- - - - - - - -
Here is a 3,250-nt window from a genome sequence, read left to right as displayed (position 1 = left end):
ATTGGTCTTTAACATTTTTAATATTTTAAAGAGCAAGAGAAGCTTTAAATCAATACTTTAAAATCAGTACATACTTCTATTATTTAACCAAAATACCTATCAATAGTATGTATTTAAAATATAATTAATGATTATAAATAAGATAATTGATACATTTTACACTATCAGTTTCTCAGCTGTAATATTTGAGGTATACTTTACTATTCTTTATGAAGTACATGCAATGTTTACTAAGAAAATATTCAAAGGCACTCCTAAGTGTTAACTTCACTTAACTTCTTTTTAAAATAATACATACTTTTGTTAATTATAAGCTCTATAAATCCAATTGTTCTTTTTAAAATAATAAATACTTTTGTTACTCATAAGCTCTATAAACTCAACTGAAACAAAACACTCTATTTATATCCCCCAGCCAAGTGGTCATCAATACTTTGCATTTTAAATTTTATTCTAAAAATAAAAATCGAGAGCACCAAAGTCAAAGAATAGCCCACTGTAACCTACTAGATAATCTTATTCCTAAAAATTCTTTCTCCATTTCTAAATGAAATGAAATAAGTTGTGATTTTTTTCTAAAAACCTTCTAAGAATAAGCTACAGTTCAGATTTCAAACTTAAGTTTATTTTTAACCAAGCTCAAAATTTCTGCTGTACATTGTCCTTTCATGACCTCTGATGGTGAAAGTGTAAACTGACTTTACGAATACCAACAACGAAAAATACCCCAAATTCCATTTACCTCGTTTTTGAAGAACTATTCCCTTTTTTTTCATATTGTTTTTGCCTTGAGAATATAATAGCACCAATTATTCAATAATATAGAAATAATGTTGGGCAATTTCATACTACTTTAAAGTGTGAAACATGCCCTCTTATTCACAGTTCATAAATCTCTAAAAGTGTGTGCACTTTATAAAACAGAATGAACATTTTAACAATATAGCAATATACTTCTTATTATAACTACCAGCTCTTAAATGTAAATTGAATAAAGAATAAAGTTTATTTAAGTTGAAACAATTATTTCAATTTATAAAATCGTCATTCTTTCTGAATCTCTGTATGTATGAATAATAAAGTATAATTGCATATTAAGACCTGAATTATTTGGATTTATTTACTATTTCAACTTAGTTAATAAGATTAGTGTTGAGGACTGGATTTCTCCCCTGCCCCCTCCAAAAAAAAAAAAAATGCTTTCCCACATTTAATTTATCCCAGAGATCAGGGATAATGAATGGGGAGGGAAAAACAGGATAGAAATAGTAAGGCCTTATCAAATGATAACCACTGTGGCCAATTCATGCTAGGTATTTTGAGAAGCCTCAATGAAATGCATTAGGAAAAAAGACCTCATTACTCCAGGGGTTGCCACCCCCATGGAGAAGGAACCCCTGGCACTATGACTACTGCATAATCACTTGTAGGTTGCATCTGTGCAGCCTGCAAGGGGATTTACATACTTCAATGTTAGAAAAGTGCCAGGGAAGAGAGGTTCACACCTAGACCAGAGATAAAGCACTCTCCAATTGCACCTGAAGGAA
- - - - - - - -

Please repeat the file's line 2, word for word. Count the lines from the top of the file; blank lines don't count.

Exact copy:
ATTGGTCTTTAACATTTTTAATATTTTAAAGAGCAAGAGAAGCTTTAAATCAATACTTTAAAATCAGTACATACTTCTATTATTTAACCAAAATACCTATCAATAGTATGTATTTAAAATATAATTAATGATTATAAATAAGATAATTGATACATTTTACACTATCAGTTTCTCAGCTGTAATATTTGAGGTATACTTTACTATTCTTTATGAAGTACATGCAATGTTTACTAAGAAAATATTCAAAGGCACTCCTAAGTGTTAACTTCACTTAACTTCTTTTTAAAATAATACATACTTTTGTTAATTATAAGCTCTATAAATCCAATTGTTCTTTTTAAAATAATAAATACTTTTGTTACTCATAAGCTCTATAAACTCAACTGAAACAAAACACTCTATTTATATCCCCCAGCCAAGTGGTCATCAATACTTTGCATTTTAAATTTTATTCTAAAAATAAAAATCGAGAGCACCAAAGTCAAAGAATAGCCCACTGTAACCTACTAGATAATCTTATTCCTAAAAATTCTTTCTCCATTTCTAAATGAAATGAAATAAGTTGTGATTTTTTTCTAAAAACCTTCTAAGAATAAGCTACAGTTCAGATTTCAAACTTAAGTTTATTTTTAACCAAGCTCAAAATTTCTGCTGTACATTGTCCTTTCATGACCTCTGATGGTGAAAGTGTAAACTGACTTTACGAATACCAACAACGAAAAATACCCCAAATTCCATTTACCTCGTTTTTGAAGAACTATTCCCTTTTTTTTCATATTGTTTTTGCCTTGAGAATATAATAGCACCAATTATTCAATAATATAGAAATAATGTTGGGCAATTTCATACTACTTTAAAGTGTGAAACATGCCCTCTTATTCACAGTTCATAAATCTCTAAAAGTGTGTGCACTTTATAAAACAGAATGAACATTTTAACAATATAGCAATATACTTCTTATTATAACTACCAGCTCTTAAATGTAAATTGAATAAAGAATAAAGTTTATTTAAGTTGAAACAATTATTTCAATTTATAAAATCGTCATTCTTTCTGAATCTCTGTATGTATGAATAATAAAGTATAATTGCATATTAAGACCTGAATTATTTGGATTTATTTACTATTTCAACTTAGTTAATAAGATTAGTGTTGAGGACTGGATTTCTCCCCTGCCCCCTCCAAAAAAAAAAAAAATGCTTTCCCACATTTAATTTATCCCAGAGATCAGGGATAATGAATGGGGAGGGAAAAACAGGATAGAAATAGTAAGGCCTTATCAAATGATAACCACTGTGGCCAATTCATGCTAGGTATTTTGAGAAGCCTCAATGAAATGCATTAGGAAAAAAGACCTCATTACTCCAGGGGTTGCCACCCCCATGGAGAAGGAACCCCTGGCACTATGACTACTGCATAATCACTTGTAGGTTGCATCTGTGCAGCCTGCAAGGGGATTTACATACTTCAATGTTAGAAAAGTGCCAGGGAAGAGAGGTTCACACCTAGACCAGAGATAAAGCACTCTCCAATTGCACCTGAAGGAA